Nonprofit aids senior auditors

The Alumni Association welcomes its 38th year of participation in the Senior Auditors Program in which Colorado residents ages 55 and up register to audit CU classes for the fee of $25 a semester.

Seniors enjoying the chautauqua music festival
(Courtesy: Circle of Care)

Of the 340 auditors enrolling this fall, 20 of those seniors are participants in the collaborative program between the Alumni Association and the Circle of Care, an elderly enrichment nonprofit organization on Folsom Street founded three years ago.

Joan Raderman, founder and director of Circle of Care, said the alliance between the two organizations allows Circle of Care volunteers to accompany senior auditors to their classes throughout the semester, and in return pay no fee to participate in the class.

“We are the first program of its kind in the country because the CU Alumni Association was willing to allow the senior audit partners to be able to access and audit a class for free for just helping mobilize somebody,” Raderman said.

The volunteers register for the desired courses, provide transportation to and from campus, as well as attend classes with the senior.

“They basically have a study-buddy to ensure that life-long learning is accessible to everybody,” Raderman said.

Because full-time students are the university’s top priority, senior auditors enroll in a limited selection of classes, restricted by factors such as class popularity and professor preference regarding auditor attendance, according to the Alumni Association.

“[Circle of Care auditors] are willing to take anything,” Raderman said. “They are so grateful to be picked up, to have a friend, get out of their isolation, and be in an environment so dynamic and rich as this university.”

The nonprofit works primarily with elderly citizens who suffer from disabilities, from struggling in financial matters, physical, to social, Raderman said.

“As the years went by, we realized as people age and their physical situation changes, they lose access to resources that can dramatically enhance the quality of their life,” Raderman said, who established Circle of Care in 2003.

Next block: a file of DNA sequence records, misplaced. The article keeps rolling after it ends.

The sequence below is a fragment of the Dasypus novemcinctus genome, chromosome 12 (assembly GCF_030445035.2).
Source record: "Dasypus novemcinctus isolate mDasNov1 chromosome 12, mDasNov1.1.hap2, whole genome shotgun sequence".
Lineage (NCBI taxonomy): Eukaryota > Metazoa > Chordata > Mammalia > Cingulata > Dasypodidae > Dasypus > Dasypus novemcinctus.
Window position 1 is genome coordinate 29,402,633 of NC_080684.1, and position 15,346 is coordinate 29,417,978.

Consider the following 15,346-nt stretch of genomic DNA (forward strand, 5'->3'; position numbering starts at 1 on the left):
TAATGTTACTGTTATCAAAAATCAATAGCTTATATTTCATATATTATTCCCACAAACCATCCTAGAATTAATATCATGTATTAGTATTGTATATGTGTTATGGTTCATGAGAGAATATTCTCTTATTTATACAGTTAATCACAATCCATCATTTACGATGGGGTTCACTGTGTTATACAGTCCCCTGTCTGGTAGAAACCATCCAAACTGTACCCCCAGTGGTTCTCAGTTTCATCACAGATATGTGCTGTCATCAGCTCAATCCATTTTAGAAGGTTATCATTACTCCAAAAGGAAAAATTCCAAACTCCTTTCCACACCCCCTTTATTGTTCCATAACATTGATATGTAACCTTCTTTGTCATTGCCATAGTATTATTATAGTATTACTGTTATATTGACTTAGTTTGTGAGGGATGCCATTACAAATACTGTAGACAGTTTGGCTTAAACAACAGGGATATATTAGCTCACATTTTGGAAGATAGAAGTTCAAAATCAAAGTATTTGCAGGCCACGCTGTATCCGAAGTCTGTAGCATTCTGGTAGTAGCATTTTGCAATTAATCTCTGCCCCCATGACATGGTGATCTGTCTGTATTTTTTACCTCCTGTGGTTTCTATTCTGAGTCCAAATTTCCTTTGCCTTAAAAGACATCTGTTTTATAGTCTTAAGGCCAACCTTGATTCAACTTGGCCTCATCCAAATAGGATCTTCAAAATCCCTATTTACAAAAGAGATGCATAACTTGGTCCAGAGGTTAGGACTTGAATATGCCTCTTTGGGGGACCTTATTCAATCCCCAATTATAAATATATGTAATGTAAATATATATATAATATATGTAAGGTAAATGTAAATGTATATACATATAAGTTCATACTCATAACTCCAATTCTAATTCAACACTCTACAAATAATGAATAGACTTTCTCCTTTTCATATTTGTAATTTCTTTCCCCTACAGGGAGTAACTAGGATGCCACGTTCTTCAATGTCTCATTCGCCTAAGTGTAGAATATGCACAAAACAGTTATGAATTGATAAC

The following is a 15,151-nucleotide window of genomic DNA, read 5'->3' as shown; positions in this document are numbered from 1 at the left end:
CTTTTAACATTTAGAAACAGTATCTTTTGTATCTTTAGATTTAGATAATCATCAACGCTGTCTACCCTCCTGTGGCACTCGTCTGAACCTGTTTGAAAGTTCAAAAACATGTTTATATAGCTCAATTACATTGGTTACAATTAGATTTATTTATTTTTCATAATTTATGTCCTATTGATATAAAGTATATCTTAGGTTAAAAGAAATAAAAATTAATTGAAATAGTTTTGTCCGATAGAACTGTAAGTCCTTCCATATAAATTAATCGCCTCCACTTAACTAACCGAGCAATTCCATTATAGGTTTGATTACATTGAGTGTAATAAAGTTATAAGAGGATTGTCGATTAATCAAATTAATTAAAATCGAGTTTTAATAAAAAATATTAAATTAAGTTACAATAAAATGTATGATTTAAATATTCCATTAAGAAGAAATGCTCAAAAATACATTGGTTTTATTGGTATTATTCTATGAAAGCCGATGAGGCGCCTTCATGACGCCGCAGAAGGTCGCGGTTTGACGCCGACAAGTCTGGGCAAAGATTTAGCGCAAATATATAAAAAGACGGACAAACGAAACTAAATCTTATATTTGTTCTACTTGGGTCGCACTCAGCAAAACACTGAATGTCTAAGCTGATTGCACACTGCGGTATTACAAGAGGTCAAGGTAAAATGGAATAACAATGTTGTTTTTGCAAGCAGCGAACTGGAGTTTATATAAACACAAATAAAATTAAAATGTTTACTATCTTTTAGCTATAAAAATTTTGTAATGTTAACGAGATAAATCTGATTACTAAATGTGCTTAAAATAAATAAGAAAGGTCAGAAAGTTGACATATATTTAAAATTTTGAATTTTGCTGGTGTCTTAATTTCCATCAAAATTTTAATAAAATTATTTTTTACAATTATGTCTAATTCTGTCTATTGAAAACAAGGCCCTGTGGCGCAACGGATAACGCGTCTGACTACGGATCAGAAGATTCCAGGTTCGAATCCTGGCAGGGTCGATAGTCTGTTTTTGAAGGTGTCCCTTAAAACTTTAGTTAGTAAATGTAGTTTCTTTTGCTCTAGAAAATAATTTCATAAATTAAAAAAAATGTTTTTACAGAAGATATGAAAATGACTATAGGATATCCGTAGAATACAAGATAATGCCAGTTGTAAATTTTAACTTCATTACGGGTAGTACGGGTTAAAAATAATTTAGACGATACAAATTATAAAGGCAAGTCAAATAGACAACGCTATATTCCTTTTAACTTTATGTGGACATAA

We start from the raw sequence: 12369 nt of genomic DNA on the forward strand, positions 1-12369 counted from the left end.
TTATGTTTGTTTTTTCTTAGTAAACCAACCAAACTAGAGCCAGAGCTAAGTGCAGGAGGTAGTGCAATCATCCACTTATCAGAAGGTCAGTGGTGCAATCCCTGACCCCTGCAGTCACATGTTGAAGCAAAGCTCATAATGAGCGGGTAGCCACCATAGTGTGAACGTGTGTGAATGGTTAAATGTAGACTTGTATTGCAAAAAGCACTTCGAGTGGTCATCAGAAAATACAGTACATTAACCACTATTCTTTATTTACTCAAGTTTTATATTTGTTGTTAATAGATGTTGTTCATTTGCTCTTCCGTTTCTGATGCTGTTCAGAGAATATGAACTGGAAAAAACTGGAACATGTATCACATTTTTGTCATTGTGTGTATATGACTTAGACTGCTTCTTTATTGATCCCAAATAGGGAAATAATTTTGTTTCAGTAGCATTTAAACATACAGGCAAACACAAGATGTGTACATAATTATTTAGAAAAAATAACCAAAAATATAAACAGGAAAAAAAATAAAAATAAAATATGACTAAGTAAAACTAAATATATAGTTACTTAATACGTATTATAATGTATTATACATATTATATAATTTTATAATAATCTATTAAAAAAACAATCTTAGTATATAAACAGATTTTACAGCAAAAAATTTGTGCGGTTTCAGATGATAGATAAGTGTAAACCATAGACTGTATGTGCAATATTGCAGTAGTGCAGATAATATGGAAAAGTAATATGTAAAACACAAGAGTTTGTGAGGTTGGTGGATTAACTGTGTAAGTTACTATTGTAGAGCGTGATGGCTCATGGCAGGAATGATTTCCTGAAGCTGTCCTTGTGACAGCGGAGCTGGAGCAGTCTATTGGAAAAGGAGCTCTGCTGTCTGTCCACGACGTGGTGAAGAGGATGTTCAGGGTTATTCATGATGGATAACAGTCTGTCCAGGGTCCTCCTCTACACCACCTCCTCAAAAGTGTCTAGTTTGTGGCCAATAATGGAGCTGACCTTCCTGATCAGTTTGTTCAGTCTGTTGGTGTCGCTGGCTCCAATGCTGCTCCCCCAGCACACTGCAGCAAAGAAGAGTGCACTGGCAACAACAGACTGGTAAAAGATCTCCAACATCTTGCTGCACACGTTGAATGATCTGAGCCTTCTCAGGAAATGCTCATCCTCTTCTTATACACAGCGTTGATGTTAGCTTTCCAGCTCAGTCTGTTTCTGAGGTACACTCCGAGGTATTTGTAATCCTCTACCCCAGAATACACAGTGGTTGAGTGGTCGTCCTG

Christopher Allred, a senior film studies major, said that he sees the senior auditors as positive influence in the classroom.

“It seems like an interesting way to bring other members of the community into the class,” Allred said.

Allred said that two or three senior auditors participate in his “Jung in Film” course and while that makes his classroom more varied in age, he’s glad that full-time students don’t need to worry about not being enrolled due to class numbers with auditors.

“I guess it opens up that knowledge to a different demographic than just the students, because, without the auditing, the classroom would be a very exclusive environment,” Allred said. “I think it’s good that students take priority, because it seems like [auditors] are just there to learn about the material and to not have any obligation to the course work.”

Eva Lanier, registrar of the Alumni Association Auditors Program, and Raderman both said that CU students are “very gracious” to the seniors.

The Circle of Care Senior Audit Program is accepting volunteers all year, Raderman said.

“If I can get a lot of seniors in the classroom, it’s kind of like a slow and gentle culture change to say, ‘Age is irrelevant, and we all need each other,’” Raderman said.

For more information, contact Circle of Care at or go to the Alumni Association’s Senior Auditing  website at

Contact CU Independent staff writer Nina Holtz at


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